TESTING OF FALL PROTECTION EQUIPMENT

TESTING OF FALL PROTECTION EQUIPMENT

Testing of Fall Protection Equipment

Fall protection. Testing to validate manufacturers claims. Where we are now, where are we going and some shocking things that you may not know.

Tower Climbing 2

Photo by Jason Shivers, ©ARISTOTLE INC

Modern fall protection equipment that is sold in stores is typically tagged with a specification of the product ratings and limitations, and/or a standard that it is built and tested to.  In the tower industry, the most common standard that manufacturers in the US will build equipment to is ANSI.  In Canada it is CSA, in Europe it is EN and as you travel the world there are others.  We will often tell students that if the equipment has our desired ANSI rating that it is likely suitable for what we are doing.

In our program at Safety One Training International Inc., we test all of the equipment that we use in training prior to using it in a class.  Why?  Because manufacturers are able to tag equipment with a rating and we as consumers are expected to assume that it is correct.  ANSI actually dictates numerous conditions that equipment is required to be tested to, examples include:  cold and hot temperatures, tensile strength, continuous abrasion, repetition stress, varying worker weights and more.  The hazard here is that if a manufacturer tags a piece of equipment with a rating and they are actually incorrect in their claims, this may be dangerous!  We have found several times in the past through our extensive in house testing procedures that equipment does not always test to the rating in which it is tagged to.  This is why we stress to purchase equipment from a credible source, not just the lowest bidder on contracts.  OSHA even writes procedures for companies to perform their own in house tests to verify that their equipment is sufficient under specific conditions.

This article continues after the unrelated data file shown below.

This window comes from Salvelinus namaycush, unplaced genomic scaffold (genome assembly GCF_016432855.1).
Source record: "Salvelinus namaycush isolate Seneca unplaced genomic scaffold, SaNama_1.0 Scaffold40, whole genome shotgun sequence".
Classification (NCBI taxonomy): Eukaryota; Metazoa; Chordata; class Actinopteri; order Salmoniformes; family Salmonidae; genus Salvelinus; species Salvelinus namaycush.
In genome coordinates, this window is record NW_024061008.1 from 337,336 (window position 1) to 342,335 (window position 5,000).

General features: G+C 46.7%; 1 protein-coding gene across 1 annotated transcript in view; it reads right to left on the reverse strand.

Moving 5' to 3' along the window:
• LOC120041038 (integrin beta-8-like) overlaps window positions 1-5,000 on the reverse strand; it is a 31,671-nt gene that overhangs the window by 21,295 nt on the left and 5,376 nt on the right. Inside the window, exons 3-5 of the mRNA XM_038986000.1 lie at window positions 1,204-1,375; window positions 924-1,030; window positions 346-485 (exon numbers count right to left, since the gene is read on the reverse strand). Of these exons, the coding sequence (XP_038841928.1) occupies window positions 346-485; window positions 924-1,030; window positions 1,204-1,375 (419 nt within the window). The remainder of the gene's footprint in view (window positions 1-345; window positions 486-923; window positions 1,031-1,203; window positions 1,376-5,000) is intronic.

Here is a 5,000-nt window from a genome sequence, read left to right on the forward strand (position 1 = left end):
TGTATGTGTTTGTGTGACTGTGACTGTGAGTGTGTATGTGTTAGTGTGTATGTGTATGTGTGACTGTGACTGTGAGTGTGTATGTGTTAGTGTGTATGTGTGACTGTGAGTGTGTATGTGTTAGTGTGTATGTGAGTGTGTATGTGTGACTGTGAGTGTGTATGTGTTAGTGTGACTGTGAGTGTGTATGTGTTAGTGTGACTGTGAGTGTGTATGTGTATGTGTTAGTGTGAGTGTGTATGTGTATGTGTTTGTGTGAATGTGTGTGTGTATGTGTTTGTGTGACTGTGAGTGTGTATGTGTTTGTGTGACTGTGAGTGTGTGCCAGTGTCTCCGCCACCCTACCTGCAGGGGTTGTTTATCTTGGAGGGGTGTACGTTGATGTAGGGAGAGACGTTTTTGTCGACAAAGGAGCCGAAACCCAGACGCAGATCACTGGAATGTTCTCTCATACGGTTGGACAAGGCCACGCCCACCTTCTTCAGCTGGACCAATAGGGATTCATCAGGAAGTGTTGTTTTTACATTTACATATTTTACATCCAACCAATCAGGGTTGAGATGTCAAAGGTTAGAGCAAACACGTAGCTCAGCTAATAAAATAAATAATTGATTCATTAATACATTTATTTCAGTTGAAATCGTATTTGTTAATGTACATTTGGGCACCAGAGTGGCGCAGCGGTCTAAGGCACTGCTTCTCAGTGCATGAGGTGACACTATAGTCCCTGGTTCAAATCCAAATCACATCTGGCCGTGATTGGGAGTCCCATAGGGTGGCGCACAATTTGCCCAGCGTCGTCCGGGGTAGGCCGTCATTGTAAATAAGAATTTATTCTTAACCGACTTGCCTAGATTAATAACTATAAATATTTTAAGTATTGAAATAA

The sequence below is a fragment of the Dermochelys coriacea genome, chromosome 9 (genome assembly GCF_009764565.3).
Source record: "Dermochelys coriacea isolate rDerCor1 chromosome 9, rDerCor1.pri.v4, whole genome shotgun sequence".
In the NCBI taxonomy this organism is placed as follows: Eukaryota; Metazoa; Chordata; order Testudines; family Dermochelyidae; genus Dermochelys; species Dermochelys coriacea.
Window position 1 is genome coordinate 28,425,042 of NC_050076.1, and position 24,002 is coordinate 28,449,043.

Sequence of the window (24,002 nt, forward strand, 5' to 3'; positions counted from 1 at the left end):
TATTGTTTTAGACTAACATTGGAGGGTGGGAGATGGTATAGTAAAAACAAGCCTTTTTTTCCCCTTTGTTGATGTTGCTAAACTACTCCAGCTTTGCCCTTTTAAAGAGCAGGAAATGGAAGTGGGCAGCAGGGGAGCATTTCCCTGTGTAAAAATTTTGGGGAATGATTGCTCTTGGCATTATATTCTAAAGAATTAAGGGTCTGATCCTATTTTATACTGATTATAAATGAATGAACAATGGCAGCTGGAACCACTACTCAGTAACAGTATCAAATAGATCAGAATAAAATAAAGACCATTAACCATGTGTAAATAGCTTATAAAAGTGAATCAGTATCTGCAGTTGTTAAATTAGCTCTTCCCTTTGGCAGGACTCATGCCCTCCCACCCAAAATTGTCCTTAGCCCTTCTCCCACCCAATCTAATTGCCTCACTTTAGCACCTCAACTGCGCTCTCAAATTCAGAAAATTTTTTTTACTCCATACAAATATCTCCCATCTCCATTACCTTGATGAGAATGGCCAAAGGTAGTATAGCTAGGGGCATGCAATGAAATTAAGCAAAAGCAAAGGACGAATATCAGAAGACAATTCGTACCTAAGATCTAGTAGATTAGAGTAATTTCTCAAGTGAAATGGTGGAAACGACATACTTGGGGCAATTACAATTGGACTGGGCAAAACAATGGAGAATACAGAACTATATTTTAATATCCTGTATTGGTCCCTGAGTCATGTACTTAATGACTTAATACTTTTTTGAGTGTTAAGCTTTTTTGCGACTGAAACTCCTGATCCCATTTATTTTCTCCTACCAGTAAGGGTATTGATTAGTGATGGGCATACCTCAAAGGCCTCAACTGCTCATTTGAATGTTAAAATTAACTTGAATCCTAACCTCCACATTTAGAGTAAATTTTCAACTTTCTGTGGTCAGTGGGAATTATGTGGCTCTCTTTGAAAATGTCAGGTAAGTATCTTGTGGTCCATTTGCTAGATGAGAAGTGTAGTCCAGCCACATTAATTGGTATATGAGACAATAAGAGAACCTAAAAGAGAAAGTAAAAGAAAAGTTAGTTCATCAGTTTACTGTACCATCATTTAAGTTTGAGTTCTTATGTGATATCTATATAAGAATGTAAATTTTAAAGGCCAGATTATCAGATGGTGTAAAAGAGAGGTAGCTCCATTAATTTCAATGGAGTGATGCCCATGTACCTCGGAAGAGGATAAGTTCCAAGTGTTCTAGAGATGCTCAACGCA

Our Goal

Our goal as a training organization is to educate workers at height of the dangers in improper use of equipment.  Minor errors in rigging can cause catastrophic failures in equipment thus emphasizing the importance of proper education.

The Future

The future of our testing program looks to be very exciting.  We currently test equipment to the standards that they are rated with, but we also take it a level further than that.  In all of our training experience both nationally and abroad, we have seen crews in many extreme environments where equipment may be have been used outside of its normal intent, and workers ask: “was that safe”?   We strive to perform these tests through some of our advanced testing equipment at our Colorado facility, including tensile and dynamic test equipment and our industry first “Enviro-chamber” where students can practice at height skills in an controlled environment down to -20 degrees F.

Todd Horning

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